Meat theft has been a hot topic in Texas this year. Blame it on the high cost of brisket, copycat criminals who hear about massive meat heists in the media, or a general loosening of American morals combined with an ever-increasing appetite for meat—but whatever the reason, we’ve talked more about meat theft in the past ten months than we had in the past few years.
Those issues don’t appear to be at the core of an incident that happened in Lytle last week, though. As the San Antonio Express-News reports, a fifteen-year-old boy who was arrested for shoplifting and charged with a Class B Misdemeanor was attempting to smuggle “your Thanksgiving dinner in a grocery cart” out of the store by disguising the high-priced turkeys, sides, and sodas with cheaper items like toilet paper.
Lytle Police Department Chief Richey Priest said the boy went into the H-E-B, located about 25 miles southwest of downtown San Antonio, around 8 p.m. and filled a shopping cart with four smoked turkeys, sodas and other “fixings” worth about $200.
The teen had lined the outer rim of the cart with soda and toilet paper to conceal the high-dollar turkeys and make his getaway, a relatively common tactic, according to Priest.
“Luckily the H-E-B staff are pretty good at noticing that,” he said.
Priest said that when authorities confronted the teen, he initially said that his mom was with him and had paid for his haul. After a bit of questioning, however, Priest said he admitted to the theft.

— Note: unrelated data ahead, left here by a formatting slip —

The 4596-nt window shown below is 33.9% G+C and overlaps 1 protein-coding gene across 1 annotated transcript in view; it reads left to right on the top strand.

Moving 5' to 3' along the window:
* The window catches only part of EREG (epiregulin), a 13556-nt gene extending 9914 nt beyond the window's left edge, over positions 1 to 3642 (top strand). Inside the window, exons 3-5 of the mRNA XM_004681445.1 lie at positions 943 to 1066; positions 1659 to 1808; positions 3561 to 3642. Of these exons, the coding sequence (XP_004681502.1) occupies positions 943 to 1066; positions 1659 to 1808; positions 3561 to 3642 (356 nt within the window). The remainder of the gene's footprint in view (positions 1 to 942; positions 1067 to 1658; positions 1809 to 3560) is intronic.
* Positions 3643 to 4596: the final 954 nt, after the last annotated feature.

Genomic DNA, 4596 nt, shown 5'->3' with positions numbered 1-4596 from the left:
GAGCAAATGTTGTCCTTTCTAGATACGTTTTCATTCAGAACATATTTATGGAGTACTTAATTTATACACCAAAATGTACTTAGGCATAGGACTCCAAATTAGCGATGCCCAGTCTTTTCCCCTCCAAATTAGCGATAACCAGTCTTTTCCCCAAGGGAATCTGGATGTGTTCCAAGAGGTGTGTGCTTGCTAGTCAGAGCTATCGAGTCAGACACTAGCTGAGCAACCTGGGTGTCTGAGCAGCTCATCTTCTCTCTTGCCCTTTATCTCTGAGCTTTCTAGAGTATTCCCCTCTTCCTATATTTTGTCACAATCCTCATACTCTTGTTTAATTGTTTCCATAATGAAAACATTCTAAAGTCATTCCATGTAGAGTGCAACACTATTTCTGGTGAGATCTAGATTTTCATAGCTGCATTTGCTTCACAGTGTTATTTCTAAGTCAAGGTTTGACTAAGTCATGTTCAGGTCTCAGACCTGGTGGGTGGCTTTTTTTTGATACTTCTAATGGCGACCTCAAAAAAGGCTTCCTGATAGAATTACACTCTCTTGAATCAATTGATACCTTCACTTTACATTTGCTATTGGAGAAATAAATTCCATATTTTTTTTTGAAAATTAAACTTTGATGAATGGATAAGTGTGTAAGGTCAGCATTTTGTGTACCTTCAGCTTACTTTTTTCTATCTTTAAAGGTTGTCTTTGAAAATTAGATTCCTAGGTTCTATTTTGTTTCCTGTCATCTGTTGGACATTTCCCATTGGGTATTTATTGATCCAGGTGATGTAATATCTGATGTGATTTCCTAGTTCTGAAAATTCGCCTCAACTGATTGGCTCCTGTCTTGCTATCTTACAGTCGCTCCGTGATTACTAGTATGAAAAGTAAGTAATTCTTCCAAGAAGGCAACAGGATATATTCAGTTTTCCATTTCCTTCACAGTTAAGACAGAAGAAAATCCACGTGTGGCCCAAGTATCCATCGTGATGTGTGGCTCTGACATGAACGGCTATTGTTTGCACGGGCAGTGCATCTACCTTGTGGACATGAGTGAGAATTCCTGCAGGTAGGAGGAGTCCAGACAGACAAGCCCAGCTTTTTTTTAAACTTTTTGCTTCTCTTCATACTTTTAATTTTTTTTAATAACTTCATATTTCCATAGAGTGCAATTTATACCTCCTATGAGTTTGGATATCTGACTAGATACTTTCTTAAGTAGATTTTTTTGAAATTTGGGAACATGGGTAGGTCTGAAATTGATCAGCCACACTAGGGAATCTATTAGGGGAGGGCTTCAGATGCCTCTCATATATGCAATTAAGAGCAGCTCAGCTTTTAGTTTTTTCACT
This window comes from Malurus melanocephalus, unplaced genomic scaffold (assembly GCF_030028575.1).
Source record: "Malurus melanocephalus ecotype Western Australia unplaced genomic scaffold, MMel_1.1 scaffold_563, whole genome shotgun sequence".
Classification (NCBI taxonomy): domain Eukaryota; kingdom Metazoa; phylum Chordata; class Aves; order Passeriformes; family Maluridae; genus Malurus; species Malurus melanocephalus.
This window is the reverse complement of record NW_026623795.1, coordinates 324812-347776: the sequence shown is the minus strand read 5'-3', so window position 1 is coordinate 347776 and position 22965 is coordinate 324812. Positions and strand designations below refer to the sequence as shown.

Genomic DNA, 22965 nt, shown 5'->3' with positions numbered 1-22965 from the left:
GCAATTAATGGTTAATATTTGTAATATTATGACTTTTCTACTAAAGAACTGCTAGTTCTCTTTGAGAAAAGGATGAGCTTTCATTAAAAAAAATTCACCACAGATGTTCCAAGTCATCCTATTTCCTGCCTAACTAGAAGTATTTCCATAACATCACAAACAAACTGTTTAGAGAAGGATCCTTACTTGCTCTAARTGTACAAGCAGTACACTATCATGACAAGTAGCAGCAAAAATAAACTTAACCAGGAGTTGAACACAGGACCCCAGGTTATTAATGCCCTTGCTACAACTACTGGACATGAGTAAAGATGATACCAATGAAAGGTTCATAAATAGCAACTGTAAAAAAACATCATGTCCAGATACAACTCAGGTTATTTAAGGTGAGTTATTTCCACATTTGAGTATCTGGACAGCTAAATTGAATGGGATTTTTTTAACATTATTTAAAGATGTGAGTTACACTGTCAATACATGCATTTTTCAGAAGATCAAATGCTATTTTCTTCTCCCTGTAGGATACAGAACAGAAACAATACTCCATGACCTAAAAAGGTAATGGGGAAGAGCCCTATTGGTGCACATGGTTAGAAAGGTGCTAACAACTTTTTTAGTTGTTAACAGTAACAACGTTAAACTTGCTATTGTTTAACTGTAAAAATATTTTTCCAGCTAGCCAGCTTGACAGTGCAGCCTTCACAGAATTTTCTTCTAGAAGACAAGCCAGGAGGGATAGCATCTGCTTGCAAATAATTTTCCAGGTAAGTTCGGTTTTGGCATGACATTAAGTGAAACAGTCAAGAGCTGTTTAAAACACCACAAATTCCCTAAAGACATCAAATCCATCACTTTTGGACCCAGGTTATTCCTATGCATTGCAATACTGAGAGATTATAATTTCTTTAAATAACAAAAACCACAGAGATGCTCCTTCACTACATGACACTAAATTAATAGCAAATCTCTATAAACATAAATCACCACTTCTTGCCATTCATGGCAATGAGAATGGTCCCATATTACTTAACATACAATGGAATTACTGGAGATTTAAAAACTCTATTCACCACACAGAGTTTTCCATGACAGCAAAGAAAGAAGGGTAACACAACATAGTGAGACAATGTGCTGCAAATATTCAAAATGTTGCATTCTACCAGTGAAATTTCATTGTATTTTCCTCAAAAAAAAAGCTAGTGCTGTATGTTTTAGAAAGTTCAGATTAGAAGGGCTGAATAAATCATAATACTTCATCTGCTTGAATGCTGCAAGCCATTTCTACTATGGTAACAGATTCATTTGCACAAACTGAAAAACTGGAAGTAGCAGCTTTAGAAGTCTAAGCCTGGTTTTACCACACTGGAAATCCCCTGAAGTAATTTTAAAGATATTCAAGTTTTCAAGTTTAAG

Shoplifting, no matter what the stolen items are, is a crime. It’s wrong. But Priest also noted to the Express-News that a teenager shoplifting enough turkeys, fixings, and soda to feed a family a few weeks before Thanksgiving is downright unusual (“Normally they’ll just steal headphones,” he told the paper). And that makes the arrested teenager a lot more sympathetic than the sort of meat thieves who steal $900 worth of beef to resell.
It’s downright Dickensian to think of a teenage boy who breaks the law in order to celebrate Thanksgiving with turkey and sides facing criminal charges—it may be the law, but it definitely tugs at the heartstrings to consider the circumstances that might lead to this particular crime. The name of the boy hasn’t been disclosed, so we don’t know how to identify him, but we’re going to go ahead and hope that maybe they passed around a hat at the station after they brought him in.